We can talk until we're blue in the face about maintaining necessary health care services and providing people with a comprehensive set of benefits, but the reality is that we cannot continue to provide everything to everybody all of the time without transporting ourselves into some kind of economic death spiral. We will have to ration care one way or the other, so we might as well try to be "rational" about it.
Consider the case of Ted, an 82-year-old widower who lives on an annual fixed income of $24,000. He has developed cancer of the liver, which has spread to his lungs. His doctor recommends a new drug that, while not offering a cure, has the potential of extending his life anywhere from six months to two years. The cost of the drug is $8,000 per month of treatment.
Now, Ted happens to live in a parallel universe where every U.S. citizen is required to sign up for Medicare, which operates under a strict national budget and pays for a defined package of services with co-pays based on personal income and financial assets. Publicly financed services are rationed on a transparent and explicit set of criteria derived from mountains of cost effectiveness research, physician input and oversight, consumer town halls and surveys, and a regulatory and appeals process crafted by lawyers on steroids. It's generous, but it has its limits: it won't cover expensive medications that do nothing to restore health, it won't pay for hip transplants for 85-year-old golfers, it won't pay for intensive life support in cases that are determined to be medically futile, and so on.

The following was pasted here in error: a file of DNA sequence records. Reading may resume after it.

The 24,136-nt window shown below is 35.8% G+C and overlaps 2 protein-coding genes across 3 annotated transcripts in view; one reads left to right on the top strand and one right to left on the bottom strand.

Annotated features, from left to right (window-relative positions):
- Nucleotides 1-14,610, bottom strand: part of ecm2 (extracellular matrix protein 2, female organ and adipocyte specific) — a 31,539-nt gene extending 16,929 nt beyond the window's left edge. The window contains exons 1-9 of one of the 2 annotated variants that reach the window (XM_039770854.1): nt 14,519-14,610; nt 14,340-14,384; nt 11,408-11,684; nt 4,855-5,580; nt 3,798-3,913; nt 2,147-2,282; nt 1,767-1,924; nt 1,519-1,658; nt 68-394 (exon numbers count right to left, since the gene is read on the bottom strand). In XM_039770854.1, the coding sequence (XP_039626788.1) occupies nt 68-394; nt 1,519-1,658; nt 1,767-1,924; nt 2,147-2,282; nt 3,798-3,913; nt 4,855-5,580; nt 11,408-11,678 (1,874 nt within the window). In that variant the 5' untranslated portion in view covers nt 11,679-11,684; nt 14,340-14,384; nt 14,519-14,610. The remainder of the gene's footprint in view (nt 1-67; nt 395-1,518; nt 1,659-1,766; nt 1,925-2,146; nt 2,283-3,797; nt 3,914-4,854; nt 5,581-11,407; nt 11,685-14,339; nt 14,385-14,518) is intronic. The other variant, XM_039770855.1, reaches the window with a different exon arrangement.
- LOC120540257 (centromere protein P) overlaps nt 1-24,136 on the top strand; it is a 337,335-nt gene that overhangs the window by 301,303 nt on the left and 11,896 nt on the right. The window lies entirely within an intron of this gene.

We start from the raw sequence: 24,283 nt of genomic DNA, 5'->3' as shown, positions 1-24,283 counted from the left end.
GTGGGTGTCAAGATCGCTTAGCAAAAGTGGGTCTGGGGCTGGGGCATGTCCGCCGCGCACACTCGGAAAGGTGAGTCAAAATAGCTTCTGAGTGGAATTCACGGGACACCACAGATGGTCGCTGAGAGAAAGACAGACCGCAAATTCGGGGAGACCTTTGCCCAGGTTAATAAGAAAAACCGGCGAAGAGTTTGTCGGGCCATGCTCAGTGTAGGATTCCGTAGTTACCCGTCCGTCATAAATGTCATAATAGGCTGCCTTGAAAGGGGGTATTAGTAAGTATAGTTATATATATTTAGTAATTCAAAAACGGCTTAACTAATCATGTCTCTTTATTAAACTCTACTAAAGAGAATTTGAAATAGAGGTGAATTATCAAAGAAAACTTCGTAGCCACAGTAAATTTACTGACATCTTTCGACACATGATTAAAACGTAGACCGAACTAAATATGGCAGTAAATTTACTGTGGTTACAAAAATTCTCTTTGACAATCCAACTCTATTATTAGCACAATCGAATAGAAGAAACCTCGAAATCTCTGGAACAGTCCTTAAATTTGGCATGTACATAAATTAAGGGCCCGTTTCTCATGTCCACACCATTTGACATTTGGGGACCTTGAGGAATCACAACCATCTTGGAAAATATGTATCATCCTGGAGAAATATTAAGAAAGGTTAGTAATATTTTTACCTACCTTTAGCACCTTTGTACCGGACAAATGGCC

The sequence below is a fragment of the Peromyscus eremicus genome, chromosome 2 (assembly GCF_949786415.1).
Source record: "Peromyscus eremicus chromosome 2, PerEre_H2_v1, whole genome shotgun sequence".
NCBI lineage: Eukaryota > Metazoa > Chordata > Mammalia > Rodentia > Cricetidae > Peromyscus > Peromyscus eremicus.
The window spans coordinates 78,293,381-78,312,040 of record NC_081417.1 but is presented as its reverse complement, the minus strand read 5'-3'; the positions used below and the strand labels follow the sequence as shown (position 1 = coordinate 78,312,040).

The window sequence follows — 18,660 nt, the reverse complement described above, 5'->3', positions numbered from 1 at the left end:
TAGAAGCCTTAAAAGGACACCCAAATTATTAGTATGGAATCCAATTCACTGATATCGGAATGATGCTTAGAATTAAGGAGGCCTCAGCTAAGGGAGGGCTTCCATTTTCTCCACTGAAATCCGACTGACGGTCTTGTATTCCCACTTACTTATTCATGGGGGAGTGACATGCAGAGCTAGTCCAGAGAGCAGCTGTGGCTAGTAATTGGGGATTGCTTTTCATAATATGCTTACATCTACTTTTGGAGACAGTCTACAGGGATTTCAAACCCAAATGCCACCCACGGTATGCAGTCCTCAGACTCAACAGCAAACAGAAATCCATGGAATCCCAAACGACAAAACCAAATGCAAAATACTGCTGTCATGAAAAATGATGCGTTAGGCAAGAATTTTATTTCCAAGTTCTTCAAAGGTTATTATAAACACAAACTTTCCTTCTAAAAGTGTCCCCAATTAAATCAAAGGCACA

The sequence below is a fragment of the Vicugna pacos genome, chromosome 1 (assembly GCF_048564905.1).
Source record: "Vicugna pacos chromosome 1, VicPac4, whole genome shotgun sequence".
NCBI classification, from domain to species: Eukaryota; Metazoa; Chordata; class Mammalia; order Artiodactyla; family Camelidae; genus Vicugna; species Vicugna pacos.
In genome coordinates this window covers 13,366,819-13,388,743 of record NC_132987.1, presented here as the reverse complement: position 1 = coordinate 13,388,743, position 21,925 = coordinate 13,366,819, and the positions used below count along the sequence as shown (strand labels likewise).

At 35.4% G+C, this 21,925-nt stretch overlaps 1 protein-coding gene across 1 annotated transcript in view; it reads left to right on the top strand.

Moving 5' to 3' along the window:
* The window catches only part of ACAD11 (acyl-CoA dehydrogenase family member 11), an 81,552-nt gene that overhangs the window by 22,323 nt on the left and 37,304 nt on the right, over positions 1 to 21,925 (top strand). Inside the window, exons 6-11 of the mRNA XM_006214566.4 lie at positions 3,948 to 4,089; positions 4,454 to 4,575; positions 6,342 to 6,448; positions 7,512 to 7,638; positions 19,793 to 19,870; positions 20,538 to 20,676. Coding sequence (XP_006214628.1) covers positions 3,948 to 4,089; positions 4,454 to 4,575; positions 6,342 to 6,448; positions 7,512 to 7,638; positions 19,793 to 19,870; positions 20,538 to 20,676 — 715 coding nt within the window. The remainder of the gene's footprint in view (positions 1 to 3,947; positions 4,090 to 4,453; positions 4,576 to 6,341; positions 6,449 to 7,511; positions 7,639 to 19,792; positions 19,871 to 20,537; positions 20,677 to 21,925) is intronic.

Who decides: Government or patients and their physicians? Read more in this month's The Drift.
That's the title of a recent report from the California HealthCare Foundation that describes a shift in diagnosis, monitoring, and treatment from physicians to mid-level clinicians and consumers, offering less costly and more convenient options.
To cite just one of many examples, five years ago manufacturers introduced cholesterol screening devices that generated results in the physician's office and cost about $5,000, plus $50 per test. "Two years ago, these respective costs had fallen to $1,200 and $20, and are now $400 and $10. Patients can have their provider perform a cholesterol test, which entails an average copayment of $28 and a total cost to the insurer of about $90. Or they can buy a non-prescription, reliable, easy-to-use test kit at the drugstore or online for around $10 and self-administer it at home. Results are available in 15 minutes."
Meanwhile, mid-level clinicians are using algorithms for evidenced-based medicine that, when combined with patient data, can produce a reliable diagnosis or treatment recommendation. One example: some urgent care clinics are using stand-alone, algorithm kiosks for fast and reliable preliminary diagnoses of patients who may have an uncomplicated urinary tract infection. Interestingly, urinary tract infections "account for about 8 million medical visits annually, 1 in 10 of which are managed in emergency departments."